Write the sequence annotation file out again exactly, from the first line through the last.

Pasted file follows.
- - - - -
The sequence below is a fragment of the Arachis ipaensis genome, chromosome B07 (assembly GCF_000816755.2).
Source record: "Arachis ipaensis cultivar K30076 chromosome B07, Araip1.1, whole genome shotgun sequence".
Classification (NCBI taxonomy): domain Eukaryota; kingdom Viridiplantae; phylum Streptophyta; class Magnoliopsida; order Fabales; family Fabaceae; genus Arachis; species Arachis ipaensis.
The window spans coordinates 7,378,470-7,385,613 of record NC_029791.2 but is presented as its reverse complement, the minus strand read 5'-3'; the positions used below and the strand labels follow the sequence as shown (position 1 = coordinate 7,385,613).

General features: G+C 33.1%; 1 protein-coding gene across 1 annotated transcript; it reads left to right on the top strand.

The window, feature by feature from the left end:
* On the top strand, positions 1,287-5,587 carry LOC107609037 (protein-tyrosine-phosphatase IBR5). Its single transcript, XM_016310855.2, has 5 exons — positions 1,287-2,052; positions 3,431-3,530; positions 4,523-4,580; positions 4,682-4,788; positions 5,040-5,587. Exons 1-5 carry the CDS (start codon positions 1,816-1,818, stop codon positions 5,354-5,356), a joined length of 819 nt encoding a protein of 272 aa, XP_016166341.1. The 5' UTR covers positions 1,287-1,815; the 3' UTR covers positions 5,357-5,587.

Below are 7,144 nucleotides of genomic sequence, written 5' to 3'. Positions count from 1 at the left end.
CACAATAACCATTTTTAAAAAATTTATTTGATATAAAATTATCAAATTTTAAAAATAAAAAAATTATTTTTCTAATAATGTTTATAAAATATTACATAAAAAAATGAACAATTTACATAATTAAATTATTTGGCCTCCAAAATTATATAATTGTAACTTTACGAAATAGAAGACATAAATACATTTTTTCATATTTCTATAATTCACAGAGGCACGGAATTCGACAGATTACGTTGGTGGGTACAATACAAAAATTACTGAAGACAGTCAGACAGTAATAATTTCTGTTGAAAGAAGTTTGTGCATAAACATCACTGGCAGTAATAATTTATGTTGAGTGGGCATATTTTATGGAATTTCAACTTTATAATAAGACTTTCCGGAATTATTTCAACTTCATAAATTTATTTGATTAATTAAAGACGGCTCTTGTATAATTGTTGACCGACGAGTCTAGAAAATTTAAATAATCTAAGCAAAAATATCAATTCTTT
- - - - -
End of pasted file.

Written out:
The sequence below is a fragment of the Arachis ipaensis genome, chromosome B07 (assembly GCF_000816755.2).
Source record: "Arachis ipaensis cultivar K30076 chromosome B07, Araip1.1, whole genome shotgun sequence".
Classification (NCBI taxonomy): domain Eukaryota; kingdom Viridiplantae; phylum Streptophyta; class Magnoliopsida; order Fabales; family Fabaceae; genus Arachis; species Arachis ipaensis.
The window spans coordinates 7,378,470-7,385,613 of record NC_029791.2 but is presented as its reverse complement, the minus strand read 5'-3'; the positions used below and the strand labels follow the sequence as shown (position 1 = coordinate 7,385,613).

General features: G+C 33.1%; 1 protein-coding gene across 1 annotated transcript; it reads left to right on the top strand.

The window, feature by feature from the left end:
* On the top strand, positions 1,287-5,587 carry LOC107609037 (protein-tyrosine-phosphatase IBR5). Its single transcript, XM_016310855.2, has 5 exons — positions 1,287-2,052; positions 3,431-3,530; positions 4,523-4,580; positions 4,682-4,788; positions 5,040-5,587. Exons 1-5 carry the CDS (start codon positions 1,816-1,818, stop codon positions 5,354-5,356), a joined length of 819 nt encoding a protein of 272 aa, XP_016166341.1. The 5' UTR covers positions 1,287-1,815; the 3' UTR covers positions 5,357-5,587.

Below are 7,144 nucleotides of genomic sequence, written 5' to 3'. Positions count from 1 at the left end.
CACAATAACCATTTTTAAAAAATTTATTTGATATAAAATTATCAAATTTTAAAAATAAAAAAATTATTTTTCTAATAATGTTTATAAAATATTACATAAAAAAATGAACAATTTACATAATTAAATTATTTGGCCTCCAAAATTATATAATTGTAACTTTACGAAATAGAAGACATAAATACATTTTTTCATATTTCTATAATTCACAGAGGCACGGAATTCGACAGATTACGTTGGTGGGTACAATACAAAAATTACTGAAGACAGTCAGACAGTAATAATTTCTGTTGAAAGAAGTTTGTGCATAAACATCACTGGCAGTAATAATTTATGTTGAGTGGGCATATTTTATGGAATTTCAACTTTATAATAAGACTTTCCGGAATTATTTCAACTTCATAAATTTATTTGATTAATTAAAGACGGCTCTTGTATAATTGTTGACCGACGAGTCTAGAAAATTTAAATAATCTAAGCAAAAATATCAATTCTTT